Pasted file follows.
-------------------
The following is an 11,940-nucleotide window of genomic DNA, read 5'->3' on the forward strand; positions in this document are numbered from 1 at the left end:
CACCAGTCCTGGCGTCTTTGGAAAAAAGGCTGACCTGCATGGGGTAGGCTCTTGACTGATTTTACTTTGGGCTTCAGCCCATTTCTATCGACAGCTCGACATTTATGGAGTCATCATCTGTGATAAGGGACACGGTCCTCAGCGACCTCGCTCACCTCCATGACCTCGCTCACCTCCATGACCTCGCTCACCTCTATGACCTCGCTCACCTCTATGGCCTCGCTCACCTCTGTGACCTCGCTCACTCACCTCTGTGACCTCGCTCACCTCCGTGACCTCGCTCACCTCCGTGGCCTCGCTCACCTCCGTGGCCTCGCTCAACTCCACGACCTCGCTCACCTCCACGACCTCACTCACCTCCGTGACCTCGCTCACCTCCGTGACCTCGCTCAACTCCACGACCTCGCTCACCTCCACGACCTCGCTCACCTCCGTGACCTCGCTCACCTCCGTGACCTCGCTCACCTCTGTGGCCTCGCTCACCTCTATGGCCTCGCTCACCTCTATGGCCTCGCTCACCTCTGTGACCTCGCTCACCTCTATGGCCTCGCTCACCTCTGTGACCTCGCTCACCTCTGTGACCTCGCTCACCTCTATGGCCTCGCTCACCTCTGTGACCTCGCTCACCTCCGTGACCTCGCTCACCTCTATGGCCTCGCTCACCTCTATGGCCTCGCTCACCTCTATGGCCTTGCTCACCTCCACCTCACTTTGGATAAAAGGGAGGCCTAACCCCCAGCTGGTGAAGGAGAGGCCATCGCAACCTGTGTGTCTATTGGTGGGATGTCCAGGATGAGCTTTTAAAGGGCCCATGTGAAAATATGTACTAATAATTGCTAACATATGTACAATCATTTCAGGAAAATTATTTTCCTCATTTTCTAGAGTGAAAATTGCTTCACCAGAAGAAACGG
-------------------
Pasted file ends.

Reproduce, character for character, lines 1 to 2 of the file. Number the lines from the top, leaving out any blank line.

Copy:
The following is an 11,940-nucleotide window of genomic DNA, read 5'->3' on the forward strand; positions in this document are numbered from 1 at the left end:
CACCAGTCCTGGCGTCTTTGGAAAAAAGGCTGACCTGCATGGGGTAGGCTCTTGACTGATTTTACTTTGGGCTTCAGCCCATTTCTATCGACAGCTCGACATTTATGGAGTCATCATCTGTGATAAGGGACACGGTCCTCAGCGACCTCGCTCACCTCCATGACCTCGCTCACCTCCATGACCTCGCTCACCTCTATGACCTCGCTCACCTCTATGGCCTCGCTCACCTCTGTGACCTCGCTCACTCACCTCTGTGACCTCGCTCACCTCCGTGACCTCGCTCACCTCCGTGGCCTCGCTCACCTCCGTGGCCTCGCTCAACTCCACGACCTCGCTCACCTCCACGACCTCACTCACCTCCGTGACCTCGCTCACCTCCGTGACCTCGCTCAACTCCACGACCTCGCTCACCTCCACGACCTCGCTCACCTCCGTGACCTCGCTCACCTCCGTGACCTCGCTCACCTCTGTGGCCTCGCTCACCTCTATGGCCTCGCTCACCTCTATGGCCTCGCTCACCTCTGTGACCTCGCTCACCTCTATGGCCTCGCTCACCTCTGTGACCTCGCTCACCTCTGTGACCTCGCTCACCTCTATGGCCTCGCTCACCTCTGTGACCTCGCTCACCTCCGTGACCTCGCTCACCTCTATGGCCTCGCTCACCTCTATGGCCTCGCTCACCTCTATGGCCTTGCTCACCTCCACCTCACTTTGGATAAAAGGGAGGCCTAACCCCCAGCTGGTGAAGGAGAGGCCATCGCAACCTGTGTGTCTATTGGTGGGATGTCCAGGATGAGCTTTTAAAGGGCCCATGTGAAAATATGTACTAATAATTGCTAACATATGTACAATCATTTCAGGAAAATTATTTTCCTCATTTTCTAGAGTGAAAATTGCTTCACCAGAAGAAACGG